Monthly Archives: December 2015

Financing Your Legal Education

Law school is a huge, but sound investment into your future.  Experience shows that Coastal Law students have a stellar return on their educational investment. On average, our graduates earn $750,000 more in their lifetime than if they hadn’t received their law degree from Coastal Law. Nonetheless, determining how to finance your legal education can be a strain mentally, emotionally, and financially.

When considering how to finance your legal education, here a few tips to keep in mind that can help ease the strain as you begin your legal education. Planning in advance is always your best plan to ensure you are prepared and can focus on your first year of law school without the stress of finances.

 

  1. Scholarships for Law Students
  • Most law schools offer merit based scholarships. Make sure your undergraduate GPA and LSAT score are as high as possible to maximize your award.
  • Ask if the law school offers additional scholarships. You may have to apply or be recommended for additional awards.
  • Coastal Law offers a full range of scholarships for its students.  We offer scholarships for First Responders, Diversity Champions, and more. See a list of the scholarships Coastal Law offers here.

 

  1. Student Loans
  • Apply for Federal Aid to receive student loans with the lowest interest rates.
  • Start with submitting your FAFSA. This will qualify you for $20,500 per year.
  • For additional student loans, apply for Grad Plus. This credit-based loan will help cover the rest of tuition as well as living expenses.

 

  1. Jobs
  • If you currently have a job and want to keep working, consider attending school part-time.
  • As a full-time student it is recommended that you work less than 20 hours per week. Even a few hours of work help bring in a little extra money.
  • Look into on-campus jobs, work-study, or paid internships. These types of positions could help you gain legal experience while easing the financial burden.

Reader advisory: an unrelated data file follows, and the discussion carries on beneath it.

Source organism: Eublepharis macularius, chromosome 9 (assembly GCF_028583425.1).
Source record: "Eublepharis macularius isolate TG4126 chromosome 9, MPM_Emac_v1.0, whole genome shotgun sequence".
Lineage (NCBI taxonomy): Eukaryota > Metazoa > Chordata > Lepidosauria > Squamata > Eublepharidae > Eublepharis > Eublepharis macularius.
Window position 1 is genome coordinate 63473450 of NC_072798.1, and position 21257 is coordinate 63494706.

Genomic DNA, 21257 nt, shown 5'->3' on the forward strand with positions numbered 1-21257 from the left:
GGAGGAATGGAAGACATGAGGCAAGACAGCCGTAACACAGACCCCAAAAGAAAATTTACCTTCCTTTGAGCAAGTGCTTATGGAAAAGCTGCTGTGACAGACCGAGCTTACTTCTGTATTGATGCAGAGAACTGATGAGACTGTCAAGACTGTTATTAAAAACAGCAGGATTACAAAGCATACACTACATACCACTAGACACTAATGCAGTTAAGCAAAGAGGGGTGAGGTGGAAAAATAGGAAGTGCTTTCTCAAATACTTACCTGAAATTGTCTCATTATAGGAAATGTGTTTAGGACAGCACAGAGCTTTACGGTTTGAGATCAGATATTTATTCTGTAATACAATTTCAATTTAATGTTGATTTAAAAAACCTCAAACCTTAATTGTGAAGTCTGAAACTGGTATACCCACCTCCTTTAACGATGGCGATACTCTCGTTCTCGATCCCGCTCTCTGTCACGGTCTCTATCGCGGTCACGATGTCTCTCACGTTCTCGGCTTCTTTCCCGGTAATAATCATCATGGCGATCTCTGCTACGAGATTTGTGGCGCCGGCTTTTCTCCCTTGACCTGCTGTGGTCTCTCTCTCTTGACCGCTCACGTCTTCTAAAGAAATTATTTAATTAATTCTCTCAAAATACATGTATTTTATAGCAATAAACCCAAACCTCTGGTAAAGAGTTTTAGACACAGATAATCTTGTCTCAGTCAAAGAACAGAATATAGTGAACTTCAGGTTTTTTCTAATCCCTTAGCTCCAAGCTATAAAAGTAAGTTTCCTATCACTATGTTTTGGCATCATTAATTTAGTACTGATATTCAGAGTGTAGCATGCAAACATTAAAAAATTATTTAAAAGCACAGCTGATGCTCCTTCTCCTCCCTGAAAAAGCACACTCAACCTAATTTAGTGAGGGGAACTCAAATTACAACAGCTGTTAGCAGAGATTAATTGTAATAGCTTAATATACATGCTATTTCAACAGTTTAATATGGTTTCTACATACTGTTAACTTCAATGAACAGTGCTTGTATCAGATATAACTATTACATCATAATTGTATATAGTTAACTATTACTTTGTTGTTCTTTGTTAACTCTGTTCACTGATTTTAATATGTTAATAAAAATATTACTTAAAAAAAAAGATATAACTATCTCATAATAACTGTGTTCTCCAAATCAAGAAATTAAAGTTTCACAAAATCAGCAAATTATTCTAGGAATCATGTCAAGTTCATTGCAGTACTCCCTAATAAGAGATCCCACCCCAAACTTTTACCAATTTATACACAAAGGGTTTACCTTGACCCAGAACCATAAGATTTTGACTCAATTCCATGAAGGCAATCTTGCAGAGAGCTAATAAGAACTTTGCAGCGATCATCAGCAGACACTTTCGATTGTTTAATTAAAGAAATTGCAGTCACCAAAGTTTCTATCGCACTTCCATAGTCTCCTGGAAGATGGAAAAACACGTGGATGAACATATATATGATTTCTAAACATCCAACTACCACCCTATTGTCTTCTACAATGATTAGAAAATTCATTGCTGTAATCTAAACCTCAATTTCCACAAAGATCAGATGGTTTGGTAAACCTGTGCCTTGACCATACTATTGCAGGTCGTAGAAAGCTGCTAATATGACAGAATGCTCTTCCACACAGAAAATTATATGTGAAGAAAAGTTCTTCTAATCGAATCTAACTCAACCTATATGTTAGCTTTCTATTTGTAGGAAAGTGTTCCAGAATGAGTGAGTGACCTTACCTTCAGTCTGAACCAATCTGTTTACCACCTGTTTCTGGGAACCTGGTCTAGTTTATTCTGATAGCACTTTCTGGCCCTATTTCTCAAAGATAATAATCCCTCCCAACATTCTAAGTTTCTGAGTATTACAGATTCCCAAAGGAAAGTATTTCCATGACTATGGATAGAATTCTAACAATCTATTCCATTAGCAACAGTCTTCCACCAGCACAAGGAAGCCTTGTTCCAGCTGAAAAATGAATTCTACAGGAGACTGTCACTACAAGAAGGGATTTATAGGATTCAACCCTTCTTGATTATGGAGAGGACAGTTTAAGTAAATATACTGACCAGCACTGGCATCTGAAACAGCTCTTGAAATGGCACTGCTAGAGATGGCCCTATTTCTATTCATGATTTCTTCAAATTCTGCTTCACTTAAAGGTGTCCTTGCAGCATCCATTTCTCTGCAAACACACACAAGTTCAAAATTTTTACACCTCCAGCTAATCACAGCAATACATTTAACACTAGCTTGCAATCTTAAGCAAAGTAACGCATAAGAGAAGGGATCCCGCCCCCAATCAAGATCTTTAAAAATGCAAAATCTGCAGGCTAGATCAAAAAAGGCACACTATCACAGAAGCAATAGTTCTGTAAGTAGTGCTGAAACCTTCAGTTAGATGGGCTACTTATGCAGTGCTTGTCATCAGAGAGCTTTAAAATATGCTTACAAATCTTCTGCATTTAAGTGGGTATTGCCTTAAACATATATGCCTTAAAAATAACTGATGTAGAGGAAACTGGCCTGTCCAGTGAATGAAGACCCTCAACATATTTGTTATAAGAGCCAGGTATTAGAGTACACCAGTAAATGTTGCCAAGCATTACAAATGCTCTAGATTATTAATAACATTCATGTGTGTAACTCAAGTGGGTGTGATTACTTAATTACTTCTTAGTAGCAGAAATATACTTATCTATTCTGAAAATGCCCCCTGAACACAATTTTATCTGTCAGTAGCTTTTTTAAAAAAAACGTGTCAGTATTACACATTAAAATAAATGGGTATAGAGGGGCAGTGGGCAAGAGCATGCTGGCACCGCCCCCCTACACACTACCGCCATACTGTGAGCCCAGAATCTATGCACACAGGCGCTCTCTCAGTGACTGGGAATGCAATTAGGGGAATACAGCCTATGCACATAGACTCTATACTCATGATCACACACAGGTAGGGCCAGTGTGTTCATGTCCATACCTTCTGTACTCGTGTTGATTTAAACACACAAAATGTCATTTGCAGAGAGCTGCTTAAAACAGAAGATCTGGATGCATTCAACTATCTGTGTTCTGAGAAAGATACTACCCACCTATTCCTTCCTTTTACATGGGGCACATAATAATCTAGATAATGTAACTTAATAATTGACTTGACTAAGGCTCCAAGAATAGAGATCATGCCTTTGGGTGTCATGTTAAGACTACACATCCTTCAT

1. Budget
  • Creating a budget ensures that you don’t spend money you don’t have and helps you prepare for future expenses.
  • Compare your needs versus wants. Remember to live like a student now so you can live like an attorney later.
  • Borrow smart. Don’t take our more loans than you need.

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Advice on Letters of Recommendation

Letters of Recommendation can be stressful because they are a part of the application that is out of your hands.  You don’t have control over what is said or when they are submitted.  Often, it’s a lengthy waiting game once a letter is requested.  Don’t let your law school application sit on the back burner while you wait for letters of recommendation.

 

Here are a few tips to help make sure you receive the best letters of recommendation possible and that they are received in a timely fashion.

 

Who to Ask

 

  1. Consider Relationship Over Title

Someone who has worked closely with you and can speak in depth about your qualities, skills, and abilities will write a much better letter than an acquaintance with an impressive title.

 

  1. Anecdotes Versus Adjectives

Choose someone who will be able to provide specific examples about you rather than just list qualities.

 

  1. Avoid Family

Family will always say nice things about their own.  It’s important to hear from a less biased source.

 

How to Ask

 

  1. Ask for a Favorable Letter

By setting your expectations, it will allow your recommender the opportunity to decline if he/she feels the letter of recommendation won’t be favorable.

 

  1. Offer Your Resume and Personal Statement

Your recommender will be better able to discuss the areas that he/she knows are important to you based on what you highlight in your own writing.

 

  1. Provide a Specific Timeline

You have a better chance of receiving the letters in a timely fashion if you state when you need/want them submitted.

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